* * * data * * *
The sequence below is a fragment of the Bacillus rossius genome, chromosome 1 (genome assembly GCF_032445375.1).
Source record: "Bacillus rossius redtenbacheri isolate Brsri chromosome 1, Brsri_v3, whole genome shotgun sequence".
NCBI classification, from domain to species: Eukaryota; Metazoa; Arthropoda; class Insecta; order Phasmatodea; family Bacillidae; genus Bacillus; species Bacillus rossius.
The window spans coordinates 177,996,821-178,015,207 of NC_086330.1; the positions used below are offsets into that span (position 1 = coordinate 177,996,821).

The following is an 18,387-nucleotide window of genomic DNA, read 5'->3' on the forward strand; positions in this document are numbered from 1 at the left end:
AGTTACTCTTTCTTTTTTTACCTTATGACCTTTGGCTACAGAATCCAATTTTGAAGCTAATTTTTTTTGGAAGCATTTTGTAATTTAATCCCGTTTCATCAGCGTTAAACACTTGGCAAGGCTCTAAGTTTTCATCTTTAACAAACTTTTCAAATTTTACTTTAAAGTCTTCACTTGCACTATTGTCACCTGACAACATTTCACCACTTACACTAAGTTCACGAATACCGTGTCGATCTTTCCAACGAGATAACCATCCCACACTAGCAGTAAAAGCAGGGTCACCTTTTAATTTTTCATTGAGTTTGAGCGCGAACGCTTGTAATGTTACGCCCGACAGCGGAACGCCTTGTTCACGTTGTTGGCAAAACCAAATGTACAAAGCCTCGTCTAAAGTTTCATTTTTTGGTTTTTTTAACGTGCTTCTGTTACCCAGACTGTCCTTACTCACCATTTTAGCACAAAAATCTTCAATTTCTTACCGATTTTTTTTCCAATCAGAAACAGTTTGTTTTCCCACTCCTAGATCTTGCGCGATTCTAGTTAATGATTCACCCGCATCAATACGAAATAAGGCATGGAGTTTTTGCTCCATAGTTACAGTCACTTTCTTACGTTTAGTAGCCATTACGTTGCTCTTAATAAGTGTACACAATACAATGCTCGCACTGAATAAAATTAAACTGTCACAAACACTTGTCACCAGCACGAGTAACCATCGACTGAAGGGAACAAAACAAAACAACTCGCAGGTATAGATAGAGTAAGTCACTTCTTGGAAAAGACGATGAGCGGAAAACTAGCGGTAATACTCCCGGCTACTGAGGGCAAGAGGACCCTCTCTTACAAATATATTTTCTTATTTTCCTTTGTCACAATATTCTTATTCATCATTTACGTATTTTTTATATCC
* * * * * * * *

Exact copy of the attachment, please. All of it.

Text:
The sequence below is a fragment of the Bacillus rossius genome, chromosome 1 (genome assembly GCF_032445375.1).
Source record: "Bacillus rossius redtenbacheri isolate Brsri chromosome 1, Brsri_v3, whole genome shotgun sequence".
NCBI classification, from domain to species: Eukaryota; Metazoa; Arthropoda; class Insecta; order Phasmatodea; family Bacillidae; genus Bacillus; species Bacillus rossius.
The window spans coordinates 177,996,821-178,015,207 of NC_086330.1; the positions used below are offsets into that span (position 1 = coordinate 177,996,821).

The following is an 18,387-nucleotide window of genomic DNA, read 5'->3' on the forward strand; positions in this document are numbered from 1 at the left end:
AGTTACTCTTTCTTTTTTTACCTTATGACCTTTGGCTACAGAATCCAATTTTGAAGCTAATTTTTTTTGGAAGCATTTTGTAATTTAATCCCGTTTCATCAGCGTTAAACACTTGGCAAGGCTCTAAGTTTTCATCTTTAACAAACTTTTCAAATTTTACTTTAAAGTCTTCACTTGCACTATTGTCACCTGACAACATTTCACCACTTACACTAAGTTCACGAATACCGTGTCGATCTTTCCAACGAGATAACCATCCCACACTAGCAGTAAAAGCAGGGTCACCTTTTAATTTTTCATTGAGTTTGAGCGCGAACGCTTGTAATGTTACGCCCGACAGCGGAACGCCTTGTTCACGTTGTTGGCAAAACCAAATGTACAAAGCCTCGTCTAAAGTTTCATTTTTTGGTTTTTTTAACGTGCTTCTGTTACCCAGACTGTCCTTACTCACCATTTTAGCACAAAAATCTTCAATTTCTTACCGATTTTTTTTCCAATCAGAAACAGTTTGTTTTCCCACTCCTAGATCTTGCGCGATTCTAGTTAATGATTCACCCGCATCAATACGAAATAAGGCATGGAGTTTTTGCTCCATAGTTACAGTCACTTTCTTACGTTTAGTAGCCATTACGTTGCTCTTAATAAGTGTACACAATACAATGCTCGCACTGAATAAAATTAAACTGTCACAAACACTTGTCACCAGCACGAGTAACCATCGACTGAAGGGAACAAAACAAAACAACTCGCAGGTATAGATAGAGTAAGTCACTTCTTGGAAAAGACGATGAGCGGAAAACTAGCGGTAATACTCCCGGCTACTGAGGGCAAGAGGACCCTCTCTTACAAATATATTTTCTTATTTTCCTTTGTCACAATATTCTTATTCATCATTTACGTATTTTTTATATCC